With the European Courts of Human Rights recently ruling that an organisation that read a worker's personal messages sent while he was at work was within its rights, I felt compelled to provide some guidance and warn businesses against ‘snooping’ on staff.
Romanian engineer, Bogdan Bărbulescu, was dismissed for using his Yahoo Messenger email account – created for work purposes at his company's request – to send personal emails during working hours.
He claimed that his employer had violated his right to correspondence and was in breach of the Constitution and Criminal Code by accessing his communications. However, his complaint was dismissed on grounds that his employer had complied with dismissal proceedings and the complainant had been informed of company regulations.
Bărbulescu appealed, claiming his e-mails were protected by Article 8 – the right to respect for private and family life, the home and correspondence. The Court of Appeal held that the employer’s conduct had been reasonable and that monitoring had been the only way to establish whether a disciplinary breach had occurred.
Now, social media is huge, everyone is using it one way or another and with more and more people having mobile devices, managing it in the workplace is becoming increasingly difficult. So it's no surprise that the distinction between professional and personal use can be blurry. Here are some best practices to ensure that employees use these sites appropriately and limit their personal use during working hours.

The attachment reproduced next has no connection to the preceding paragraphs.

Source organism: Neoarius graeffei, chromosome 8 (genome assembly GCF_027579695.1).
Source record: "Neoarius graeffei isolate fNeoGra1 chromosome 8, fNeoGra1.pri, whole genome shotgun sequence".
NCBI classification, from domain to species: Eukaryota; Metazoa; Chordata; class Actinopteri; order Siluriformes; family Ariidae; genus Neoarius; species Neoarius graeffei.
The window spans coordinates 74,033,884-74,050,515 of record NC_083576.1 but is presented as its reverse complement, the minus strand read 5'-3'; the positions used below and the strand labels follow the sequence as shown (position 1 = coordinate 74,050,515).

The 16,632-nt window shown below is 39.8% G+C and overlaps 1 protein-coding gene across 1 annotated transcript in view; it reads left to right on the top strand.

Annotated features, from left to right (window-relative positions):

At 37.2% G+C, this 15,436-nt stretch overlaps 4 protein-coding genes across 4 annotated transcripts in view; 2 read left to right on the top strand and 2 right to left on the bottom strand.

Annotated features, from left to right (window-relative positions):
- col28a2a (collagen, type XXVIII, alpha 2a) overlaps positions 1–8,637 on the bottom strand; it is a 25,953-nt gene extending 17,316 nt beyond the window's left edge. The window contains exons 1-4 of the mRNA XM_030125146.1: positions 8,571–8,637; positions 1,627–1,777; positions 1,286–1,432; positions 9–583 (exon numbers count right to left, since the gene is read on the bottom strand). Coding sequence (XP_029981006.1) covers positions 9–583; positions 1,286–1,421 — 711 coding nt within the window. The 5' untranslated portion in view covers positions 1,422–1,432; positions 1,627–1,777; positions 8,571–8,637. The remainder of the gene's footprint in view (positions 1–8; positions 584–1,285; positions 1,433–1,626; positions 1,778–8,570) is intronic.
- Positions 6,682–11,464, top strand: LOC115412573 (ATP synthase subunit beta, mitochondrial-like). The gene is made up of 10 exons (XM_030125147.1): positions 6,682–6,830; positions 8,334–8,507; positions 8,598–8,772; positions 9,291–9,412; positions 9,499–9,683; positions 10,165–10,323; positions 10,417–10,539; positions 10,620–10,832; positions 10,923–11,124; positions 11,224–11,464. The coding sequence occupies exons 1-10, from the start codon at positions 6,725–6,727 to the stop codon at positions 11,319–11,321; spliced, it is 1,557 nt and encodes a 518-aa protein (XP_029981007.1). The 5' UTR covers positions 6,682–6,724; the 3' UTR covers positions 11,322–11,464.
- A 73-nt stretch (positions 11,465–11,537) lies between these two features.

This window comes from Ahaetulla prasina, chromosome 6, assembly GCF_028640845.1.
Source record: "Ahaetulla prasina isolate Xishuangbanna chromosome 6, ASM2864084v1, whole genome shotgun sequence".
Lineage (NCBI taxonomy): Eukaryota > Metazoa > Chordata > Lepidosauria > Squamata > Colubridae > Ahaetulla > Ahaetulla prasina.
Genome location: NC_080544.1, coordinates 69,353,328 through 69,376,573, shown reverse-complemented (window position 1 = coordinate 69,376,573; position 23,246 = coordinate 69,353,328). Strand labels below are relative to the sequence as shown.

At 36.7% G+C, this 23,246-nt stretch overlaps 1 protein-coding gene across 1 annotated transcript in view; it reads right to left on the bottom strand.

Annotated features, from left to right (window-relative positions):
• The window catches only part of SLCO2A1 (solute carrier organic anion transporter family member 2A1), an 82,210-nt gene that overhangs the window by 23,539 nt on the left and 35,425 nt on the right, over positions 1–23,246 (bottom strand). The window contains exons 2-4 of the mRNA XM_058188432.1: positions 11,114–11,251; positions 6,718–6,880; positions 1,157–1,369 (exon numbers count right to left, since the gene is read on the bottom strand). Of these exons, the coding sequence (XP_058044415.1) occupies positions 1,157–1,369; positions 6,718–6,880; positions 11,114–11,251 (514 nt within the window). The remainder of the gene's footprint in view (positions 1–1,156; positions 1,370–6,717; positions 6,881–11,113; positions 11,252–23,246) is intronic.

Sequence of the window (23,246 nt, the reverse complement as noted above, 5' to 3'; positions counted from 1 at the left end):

- Write a clear policy for employees after getting their input. Keep a positive tone and avoid focusing on disciplinary action for misconduct. Your ultimate goal is to build a sense of trust with your team.
- Personal use of social media tools on company time shouldn't be prohibited, but employees should be encouraged to limit it in the same way they restrict their personal telephone calls or Internet use. Company time is for company business.
- Encourage your team members to think before they post. They should be especially cautious about revealing confidential or proprietary information about your organization or engaging in discussions that could tarnish their image or that of your company.
- If your employees are sharing links with business colleagues, they should be sure that the sites are reputable and reflect well on your company. The same advice applies to employees joining online groups.
- Revealing personal information online, through means such as blogging, makes your company more susceptible to spam, pranks and identity thieves. Remind your employees that sites such as Facebook and Twitter have privacy settings that limit who can read postings and access personal information. However, this information does remain in the public domain.
- Ask your employees to get permission from your clients or partners before publishing their names on sites. As well, they should respect copyrights and give credit to any organization whose material they use.
- If your employees are blogging about your organisation, it's important that they disclose their identity, are transparent about their role in your company and stick to their area of expertise. After all, they are representing your business.
- Journalists are increasingly using online sources to find information. If your employees are approached by the media while online, be sure they notify the appropriate person in your company before answering media inquiries.
To help you on your way, click on the Special Offers page for your FREE Policy for Social Media In The Workplace